CKHS Infection Control Professionals Help to Produce Play about Hand Washing
The APIC team poses for a photo after the play.
With the leadership and input of four Crozer-Keystone Health System Infection Control employees, the Delaware Valley chapter of the Association for Professionals in Infection Control and Epidemiology (APIC) received a grant to produce an educational play about hand washing. The play, “Hand Washing is Fun,” was presented to students from Elwyn, a school for children with intellectual disabilities in Elwyn, Pa.
The employees – Christine Young, MBA, infection control coordinator at Crozer-Chester Medical Center; Patricia Evans, MS, infection preventionist at Crozer; Delores Porri, RN, infection prevention and control coordinator at Taylor; Suzanne McAndrew, RN BSN, infection preventionist at Taylor – are all members of APIC’s Delaware Valley chapter and have served in leadership positions within the chapter. The chapter was one out of seven nationwide chapters selected to receive a $2,500 grant. The grant celebrates APIC’s 25th anniversary and APIC’s participation in International Infection Prevention Week. The grant was created to encourage greater chapter participation and to promote new and creative ideas for raising public awareness about infection prevention.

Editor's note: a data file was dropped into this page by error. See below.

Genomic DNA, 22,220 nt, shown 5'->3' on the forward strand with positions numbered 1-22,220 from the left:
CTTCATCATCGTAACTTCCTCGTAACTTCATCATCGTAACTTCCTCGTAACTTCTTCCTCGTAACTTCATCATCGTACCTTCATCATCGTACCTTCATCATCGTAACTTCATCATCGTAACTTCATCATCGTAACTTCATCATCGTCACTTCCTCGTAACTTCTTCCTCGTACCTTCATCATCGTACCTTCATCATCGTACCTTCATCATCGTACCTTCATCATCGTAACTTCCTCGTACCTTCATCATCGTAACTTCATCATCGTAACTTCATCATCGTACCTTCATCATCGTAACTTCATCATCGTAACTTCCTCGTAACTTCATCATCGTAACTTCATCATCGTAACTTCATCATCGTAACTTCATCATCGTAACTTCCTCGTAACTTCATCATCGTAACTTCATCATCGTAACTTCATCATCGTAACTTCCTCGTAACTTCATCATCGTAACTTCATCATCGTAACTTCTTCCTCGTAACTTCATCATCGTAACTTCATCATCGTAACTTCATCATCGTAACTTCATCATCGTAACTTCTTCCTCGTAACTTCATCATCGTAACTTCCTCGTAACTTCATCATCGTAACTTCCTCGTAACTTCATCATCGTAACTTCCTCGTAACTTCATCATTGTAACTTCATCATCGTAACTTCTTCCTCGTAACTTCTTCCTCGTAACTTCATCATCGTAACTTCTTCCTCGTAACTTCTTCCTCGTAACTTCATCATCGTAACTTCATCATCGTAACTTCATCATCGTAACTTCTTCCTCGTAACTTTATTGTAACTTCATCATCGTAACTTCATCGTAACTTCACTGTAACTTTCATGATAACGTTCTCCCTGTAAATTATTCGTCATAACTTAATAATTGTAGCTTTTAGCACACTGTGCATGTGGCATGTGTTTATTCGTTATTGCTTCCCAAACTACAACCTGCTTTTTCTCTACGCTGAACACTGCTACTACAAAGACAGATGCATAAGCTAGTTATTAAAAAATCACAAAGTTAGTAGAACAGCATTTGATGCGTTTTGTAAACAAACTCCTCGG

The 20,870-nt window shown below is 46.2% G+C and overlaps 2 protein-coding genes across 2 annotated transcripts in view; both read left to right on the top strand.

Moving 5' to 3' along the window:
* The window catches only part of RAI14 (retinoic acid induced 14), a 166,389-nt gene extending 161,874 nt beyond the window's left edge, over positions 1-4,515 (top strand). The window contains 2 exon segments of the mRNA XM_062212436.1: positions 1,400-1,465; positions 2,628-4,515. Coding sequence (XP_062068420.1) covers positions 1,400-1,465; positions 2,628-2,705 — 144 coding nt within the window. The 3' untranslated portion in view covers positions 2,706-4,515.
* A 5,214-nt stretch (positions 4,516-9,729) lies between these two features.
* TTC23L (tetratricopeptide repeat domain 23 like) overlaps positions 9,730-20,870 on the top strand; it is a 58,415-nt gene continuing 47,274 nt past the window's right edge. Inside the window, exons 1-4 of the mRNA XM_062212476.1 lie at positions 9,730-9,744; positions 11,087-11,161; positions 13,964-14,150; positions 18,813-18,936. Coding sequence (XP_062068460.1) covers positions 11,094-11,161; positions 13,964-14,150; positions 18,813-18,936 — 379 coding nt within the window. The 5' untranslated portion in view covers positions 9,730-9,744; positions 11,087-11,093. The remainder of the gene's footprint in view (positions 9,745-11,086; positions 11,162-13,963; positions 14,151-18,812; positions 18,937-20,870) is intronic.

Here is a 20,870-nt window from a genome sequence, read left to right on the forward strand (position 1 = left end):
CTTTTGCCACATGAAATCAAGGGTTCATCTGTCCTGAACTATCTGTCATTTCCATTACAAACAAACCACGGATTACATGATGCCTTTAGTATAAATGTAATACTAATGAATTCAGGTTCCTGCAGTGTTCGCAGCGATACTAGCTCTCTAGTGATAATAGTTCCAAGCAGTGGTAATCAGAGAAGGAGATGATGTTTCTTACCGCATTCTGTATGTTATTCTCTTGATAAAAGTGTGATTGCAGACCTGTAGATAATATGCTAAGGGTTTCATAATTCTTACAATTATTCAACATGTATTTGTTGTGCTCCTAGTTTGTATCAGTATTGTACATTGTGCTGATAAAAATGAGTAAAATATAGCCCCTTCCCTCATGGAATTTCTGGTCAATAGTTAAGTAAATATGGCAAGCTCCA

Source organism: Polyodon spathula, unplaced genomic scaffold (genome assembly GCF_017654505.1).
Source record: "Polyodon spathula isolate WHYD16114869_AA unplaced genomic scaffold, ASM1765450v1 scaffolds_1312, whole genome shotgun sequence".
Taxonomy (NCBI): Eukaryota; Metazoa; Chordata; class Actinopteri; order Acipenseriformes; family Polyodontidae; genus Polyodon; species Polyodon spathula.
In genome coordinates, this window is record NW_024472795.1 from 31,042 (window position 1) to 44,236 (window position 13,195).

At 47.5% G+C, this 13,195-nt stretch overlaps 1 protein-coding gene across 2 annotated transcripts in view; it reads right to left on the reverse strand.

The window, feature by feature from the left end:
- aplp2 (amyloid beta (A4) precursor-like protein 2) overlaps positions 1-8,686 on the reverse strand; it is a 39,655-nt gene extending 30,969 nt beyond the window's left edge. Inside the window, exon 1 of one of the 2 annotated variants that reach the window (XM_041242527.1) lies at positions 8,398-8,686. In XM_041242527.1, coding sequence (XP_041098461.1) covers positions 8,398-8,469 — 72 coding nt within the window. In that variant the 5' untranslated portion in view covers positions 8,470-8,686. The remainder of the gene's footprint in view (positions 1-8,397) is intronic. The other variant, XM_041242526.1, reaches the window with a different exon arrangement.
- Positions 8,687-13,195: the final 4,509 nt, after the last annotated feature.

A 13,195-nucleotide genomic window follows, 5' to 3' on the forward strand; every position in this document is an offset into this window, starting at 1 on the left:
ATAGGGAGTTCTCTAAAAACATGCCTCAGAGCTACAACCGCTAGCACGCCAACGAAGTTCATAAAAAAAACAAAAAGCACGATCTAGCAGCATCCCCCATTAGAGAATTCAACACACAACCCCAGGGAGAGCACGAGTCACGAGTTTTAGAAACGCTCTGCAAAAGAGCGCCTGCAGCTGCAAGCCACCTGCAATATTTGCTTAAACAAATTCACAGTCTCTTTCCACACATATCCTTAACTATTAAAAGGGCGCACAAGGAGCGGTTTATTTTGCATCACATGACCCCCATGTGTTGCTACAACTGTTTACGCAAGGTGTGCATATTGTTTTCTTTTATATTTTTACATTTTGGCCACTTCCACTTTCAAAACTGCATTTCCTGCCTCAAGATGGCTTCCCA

The idea to produce a play was inspired by the chapter’s success with one their previous campaigns, “Wash Your Hands.” “Wash Your Hands” is a video that shows children how to properly wash their hands. Since the program was a success with elementary school children, CKHS employees felt that it would be beneficial to create a similar campaign for children with intellectual disabilities, who often have trouble.
APIC’s Delaware Valley chapter partnered with Giruzzi Productions to create an original script and music for the play. The play aimed to educate students about how to prevent the spread of infection, mainly through handwashing. The actors musically incorporated examples, such as when people should sanitize their hands vs. washing them, and techniques about how to properly cover up a cough. The play interactive included singing, acting, music, costumes and special lighting.
“Musical theater enables the audience to become part of the show. This unique event, and the lessons learned, will be remembered and hopefully practiced with a smile,” Young says.
The play aimed to help make students so knowledgeable about handwashing that they will be “Super Washers.” In fact, students received capes at the end of the program to officially give them this title.